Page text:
Library Journal Review of The Death of Caesar

Posted by Barry Strauss on March 9, 2015

The Library Journal recently reviewed The Death of Caesar which you can read below:

Starred Review. Strauss (classics, history, Cornell Univ.; Spartacus War) presents a riveting portrayal of Caesar’s assassination on the Ides of March, 44 BCE. The author explains successfully very complicated political situations in laymen’s terms, propelling the reader through Caesar’s dramatic rise to his shocking murder in Pompey’s Senate House, and its messy fallout.

The work is divided into three parts documenting Caesar’s dominant stance in Rome’s military-political structure, the conspiracy and assassination, and the struggle afterward between republican and Caesarian factions. Thus, the book skillfully fleshes out a solid context for a general audience. The motives of important republicans and Caesarists are thoroughly discussed, including that of Decimus, a key conspirator who is often overlooked. Strauss has a superlative handle on the ancient sources, routinely comparing and contrasting the events through the writings of Suetonius, Plutarch, Cicero, and others. The author provides a handy biographical reference regarding the main personages involved, as well as a convenient chronological listing of important events. Useful maps and a thorough annotated bibliography round out the volume.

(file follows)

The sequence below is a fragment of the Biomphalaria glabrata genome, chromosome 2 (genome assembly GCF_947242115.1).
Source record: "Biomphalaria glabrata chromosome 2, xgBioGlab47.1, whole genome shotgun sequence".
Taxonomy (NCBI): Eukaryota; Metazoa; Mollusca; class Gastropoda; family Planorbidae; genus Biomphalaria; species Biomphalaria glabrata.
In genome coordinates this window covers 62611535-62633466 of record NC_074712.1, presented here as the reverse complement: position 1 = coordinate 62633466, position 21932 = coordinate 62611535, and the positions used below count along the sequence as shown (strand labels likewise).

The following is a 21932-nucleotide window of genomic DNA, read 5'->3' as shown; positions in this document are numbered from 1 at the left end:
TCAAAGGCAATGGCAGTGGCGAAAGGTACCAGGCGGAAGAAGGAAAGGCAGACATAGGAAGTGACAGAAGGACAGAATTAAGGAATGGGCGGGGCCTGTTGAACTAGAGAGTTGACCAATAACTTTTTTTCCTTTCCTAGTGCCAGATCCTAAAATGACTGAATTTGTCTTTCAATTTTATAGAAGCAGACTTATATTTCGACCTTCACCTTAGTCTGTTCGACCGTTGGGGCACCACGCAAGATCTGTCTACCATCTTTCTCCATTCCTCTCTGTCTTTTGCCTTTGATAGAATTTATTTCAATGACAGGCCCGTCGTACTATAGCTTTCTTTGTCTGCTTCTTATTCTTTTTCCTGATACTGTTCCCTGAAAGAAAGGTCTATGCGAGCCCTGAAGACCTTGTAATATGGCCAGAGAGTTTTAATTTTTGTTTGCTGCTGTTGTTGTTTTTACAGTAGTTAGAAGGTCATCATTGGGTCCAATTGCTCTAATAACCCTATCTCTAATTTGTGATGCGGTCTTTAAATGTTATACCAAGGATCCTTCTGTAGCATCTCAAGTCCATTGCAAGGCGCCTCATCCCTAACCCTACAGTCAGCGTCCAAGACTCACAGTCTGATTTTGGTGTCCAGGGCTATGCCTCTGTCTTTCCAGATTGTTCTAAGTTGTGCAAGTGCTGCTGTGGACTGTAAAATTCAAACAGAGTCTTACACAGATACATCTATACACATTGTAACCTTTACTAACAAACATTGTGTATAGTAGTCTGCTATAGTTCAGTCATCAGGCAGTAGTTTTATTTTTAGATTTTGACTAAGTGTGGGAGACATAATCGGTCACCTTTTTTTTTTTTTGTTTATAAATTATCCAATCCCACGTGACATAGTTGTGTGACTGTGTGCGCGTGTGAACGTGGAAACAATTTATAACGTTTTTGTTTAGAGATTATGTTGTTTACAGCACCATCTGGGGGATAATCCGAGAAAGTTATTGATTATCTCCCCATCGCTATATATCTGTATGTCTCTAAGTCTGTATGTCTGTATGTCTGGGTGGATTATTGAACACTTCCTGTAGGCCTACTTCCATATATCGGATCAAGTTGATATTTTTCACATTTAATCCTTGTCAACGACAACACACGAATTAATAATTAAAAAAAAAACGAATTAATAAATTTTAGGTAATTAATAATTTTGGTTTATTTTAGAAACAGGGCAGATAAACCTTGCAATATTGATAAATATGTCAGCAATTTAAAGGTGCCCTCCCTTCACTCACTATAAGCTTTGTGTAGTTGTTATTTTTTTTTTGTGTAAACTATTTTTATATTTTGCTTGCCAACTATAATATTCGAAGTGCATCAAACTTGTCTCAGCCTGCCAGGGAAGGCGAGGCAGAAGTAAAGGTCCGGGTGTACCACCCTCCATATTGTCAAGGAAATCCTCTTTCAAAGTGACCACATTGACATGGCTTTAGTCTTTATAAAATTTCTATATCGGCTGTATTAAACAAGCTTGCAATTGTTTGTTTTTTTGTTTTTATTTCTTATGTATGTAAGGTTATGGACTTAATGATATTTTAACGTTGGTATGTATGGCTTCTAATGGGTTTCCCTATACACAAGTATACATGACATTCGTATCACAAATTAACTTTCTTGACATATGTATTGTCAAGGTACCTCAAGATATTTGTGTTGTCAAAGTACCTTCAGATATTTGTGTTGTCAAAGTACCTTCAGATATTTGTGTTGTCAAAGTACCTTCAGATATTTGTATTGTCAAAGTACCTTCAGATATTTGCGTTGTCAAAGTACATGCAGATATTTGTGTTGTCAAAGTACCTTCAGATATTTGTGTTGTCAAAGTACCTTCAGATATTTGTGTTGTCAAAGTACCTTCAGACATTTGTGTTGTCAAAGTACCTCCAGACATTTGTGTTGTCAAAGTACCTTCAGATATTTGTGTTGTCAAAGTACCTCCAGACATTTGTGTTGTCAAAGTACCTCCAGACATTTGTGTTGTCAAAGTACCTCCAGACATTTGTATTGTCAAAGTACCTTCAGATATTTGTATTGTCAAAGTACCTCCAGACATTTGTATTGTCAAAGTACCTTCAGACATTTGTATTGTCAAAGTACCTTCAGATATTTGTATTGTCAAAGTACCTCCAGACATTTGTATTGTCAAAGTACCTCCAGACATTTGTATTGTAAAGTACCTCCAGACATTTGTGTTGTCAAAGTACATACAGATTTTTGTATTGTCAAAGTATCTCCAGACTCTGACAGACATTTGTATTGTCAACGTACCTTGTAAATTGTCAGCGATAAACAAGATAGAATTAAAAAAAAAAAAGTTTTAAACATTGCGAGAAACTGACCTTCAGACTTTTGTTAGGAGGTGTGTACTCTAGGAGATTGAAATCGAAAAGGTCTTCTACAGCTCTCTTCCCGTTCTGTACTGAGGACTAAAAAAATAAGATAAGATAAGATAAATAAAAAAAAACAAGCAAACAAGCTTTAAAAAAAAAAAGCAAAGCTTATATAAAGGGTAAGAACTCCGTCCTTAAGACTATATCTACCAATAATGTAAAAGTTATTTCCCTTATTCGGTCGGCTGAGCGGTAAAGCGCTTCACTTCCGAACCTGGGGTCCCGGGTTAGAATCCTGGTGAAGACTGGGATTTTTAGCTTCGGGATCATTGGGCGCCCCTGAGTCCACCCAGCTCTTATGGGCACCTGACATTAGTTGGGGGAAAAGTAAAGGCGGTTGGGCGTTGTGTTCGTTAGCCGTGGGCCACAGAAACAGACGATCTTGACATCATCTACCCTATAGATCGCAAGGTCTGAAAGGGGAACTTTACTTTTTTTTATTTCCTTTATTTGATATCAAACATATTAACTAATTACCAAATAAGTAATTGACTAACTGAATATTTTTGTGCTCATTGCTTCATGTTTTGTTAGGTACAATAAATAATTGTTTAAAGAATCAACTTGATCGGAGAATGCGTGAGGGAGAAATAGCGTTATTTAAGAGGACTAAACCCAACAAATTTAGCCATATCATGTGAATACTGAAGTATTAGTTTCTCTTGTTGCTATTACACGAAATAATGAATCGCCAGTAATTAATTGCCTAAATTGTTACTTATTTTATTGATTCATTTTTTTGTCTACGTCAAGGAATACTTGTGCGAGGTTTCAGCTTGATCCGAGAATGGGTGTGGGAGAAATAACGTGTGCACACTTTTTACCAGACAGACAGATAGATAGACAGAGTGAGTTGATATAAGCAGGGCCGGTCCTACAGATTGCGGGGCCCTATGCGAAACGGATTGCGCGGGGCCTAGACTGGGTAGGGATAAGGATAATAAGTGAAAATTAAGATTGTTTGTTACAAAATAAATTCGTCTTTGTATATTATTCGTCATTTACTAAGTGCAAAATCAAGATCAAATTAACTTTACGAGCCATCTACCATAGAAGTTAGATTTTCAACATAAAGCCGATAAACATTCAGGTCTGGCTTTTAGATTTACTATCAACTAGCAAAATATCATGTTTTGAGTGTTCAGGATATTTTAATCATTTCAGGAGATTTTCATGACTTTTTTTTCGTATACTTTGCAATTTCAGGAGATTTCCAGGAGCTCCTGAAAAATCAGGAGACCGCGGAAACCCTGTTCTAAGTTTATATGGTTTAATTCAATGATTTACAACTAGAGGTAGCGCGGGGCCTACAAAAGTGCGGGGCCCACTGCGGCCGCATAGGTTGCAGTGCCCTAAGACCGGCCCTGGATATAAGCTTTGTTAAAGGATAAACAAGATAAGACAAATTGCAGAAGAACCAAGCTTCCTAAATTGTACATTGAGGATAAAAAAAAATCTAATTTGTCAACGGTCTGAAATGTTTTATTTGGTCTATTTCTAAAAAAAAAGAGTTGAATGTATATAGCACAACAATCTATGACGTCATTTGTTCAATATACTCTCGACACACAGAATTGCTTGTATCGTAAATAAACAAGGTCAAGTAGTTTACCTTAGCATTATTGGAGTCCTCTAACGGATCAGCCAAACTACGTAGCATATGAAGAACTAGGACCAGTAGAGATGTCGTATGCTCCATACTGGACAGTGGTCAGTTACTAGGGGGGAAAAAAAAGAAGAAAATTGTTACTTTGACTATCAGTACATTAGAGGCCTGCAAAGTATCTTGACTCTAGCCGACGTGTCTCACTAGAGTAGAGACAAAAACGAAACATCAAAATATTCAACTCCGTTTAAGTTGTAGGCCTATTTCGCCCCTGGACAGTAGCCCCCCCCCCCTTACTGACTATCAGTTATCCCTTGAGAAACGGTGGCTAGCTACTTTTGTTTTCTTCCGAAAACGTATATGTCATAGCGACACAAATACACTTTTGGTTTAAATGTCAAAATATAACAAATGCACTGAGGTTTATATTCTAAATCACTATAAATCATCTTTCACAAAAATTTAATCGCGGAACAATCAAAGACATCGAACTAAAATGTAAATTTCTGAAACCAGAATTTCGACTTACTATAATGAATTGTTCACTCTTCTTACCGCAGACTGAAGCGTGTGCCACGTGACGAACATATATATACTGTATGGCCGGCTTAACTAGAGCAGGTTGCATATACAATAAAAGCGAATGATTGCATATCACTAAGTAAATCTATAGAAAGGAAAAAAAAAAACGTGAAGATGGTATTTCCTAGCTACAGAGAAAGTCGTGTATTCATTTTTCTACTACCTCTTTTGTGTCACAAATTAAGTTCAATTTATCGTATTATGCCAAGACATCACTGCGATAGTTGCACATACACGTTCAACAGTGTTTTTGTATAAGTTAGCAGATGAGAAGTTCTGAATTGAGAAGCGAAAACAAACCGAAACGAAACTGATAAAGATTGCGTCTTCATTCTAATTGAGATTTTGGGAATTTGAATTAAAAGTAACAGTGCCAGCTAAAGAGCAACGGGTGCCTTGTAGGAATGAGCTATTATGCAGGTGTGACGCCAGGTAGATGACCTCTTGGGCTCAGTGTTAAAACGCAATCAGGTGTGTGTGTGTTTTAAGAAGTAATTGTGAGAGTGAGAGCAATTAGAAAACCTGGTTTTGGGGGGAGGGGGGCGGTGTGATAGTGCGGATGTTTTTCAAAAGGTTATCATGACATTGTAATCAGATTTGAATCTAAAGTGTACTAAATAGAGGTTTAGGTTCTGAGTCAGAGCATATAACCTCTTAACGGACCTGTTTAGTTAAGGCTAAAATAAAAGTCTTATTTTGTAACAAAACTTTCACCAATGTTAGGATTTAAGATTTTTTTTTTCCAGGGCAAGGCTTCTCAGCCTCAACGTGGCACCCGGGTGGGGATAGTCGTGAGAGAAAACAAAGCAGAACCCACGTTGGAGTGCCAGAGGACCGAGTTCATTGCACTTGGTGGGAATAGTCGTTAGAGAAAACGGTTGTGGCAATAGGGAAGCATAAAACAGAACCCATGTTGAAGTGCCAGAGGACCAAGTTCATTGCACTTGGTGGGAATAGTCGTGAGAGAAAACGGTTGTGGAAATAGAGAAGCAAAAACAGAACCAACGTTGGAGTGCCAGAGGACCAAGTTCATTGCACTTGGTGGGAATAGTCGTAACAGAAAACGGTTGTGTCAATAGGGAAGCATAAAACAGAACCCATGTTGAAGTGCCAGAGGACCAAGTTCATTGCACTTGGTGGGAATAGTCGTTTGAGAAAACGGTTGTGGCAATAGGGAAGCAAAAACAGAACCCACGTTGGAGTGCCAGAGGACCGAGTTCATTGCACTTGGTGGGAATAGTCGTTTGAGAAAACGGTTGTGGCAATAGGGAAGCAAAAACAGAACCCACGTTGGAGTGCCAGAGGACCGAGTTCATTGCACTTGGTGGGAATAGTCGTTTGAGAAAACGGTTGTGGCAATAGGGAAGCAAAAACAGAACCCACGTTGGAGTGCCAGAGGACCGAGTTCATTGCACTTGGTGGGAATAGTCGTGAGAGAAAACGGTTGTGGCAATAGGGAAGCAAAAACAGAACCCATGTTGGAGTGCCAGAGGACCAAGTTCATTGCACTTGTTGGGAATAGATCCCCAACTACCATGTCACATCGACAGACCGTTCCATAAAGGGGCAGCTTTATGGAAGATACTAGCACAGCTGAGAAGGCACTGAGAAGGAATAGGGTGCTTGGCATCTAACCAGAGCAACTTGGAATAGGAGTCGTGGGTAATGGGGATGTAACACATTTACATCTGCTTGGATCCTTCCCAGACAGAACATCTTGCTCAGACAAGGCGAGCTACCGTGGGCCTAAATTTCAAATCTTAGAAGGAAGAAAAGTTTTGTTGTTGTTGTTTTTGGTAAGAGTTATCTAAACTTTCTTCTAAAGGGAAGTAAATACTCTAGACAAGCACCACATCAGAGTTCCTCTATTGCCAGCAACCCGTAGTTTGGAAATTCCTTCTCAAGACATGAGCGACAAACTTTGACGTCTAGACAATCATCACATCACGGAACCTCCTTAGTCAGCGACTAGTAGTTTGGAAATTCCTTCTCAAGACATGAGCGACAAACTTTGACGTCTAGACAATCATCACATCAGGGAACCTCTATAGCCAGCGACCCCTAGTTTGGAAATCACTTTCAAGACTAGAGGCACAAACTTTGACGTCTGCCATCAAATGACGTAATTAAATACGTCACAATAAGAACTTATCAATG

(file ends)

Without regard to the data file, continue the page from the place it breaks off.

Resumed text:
VERDICT Both enriching and exciting to read, this work will interest and enlighten both classicists and general readers with a interest in history or political philosophy.-Jeffrey Meyer, Mt. Pleasant P.L., IA (c) Copyright 2015. Library Journals LLC, a wholly owned subsidiary of Media Source, Inc. No redistribution permitted.

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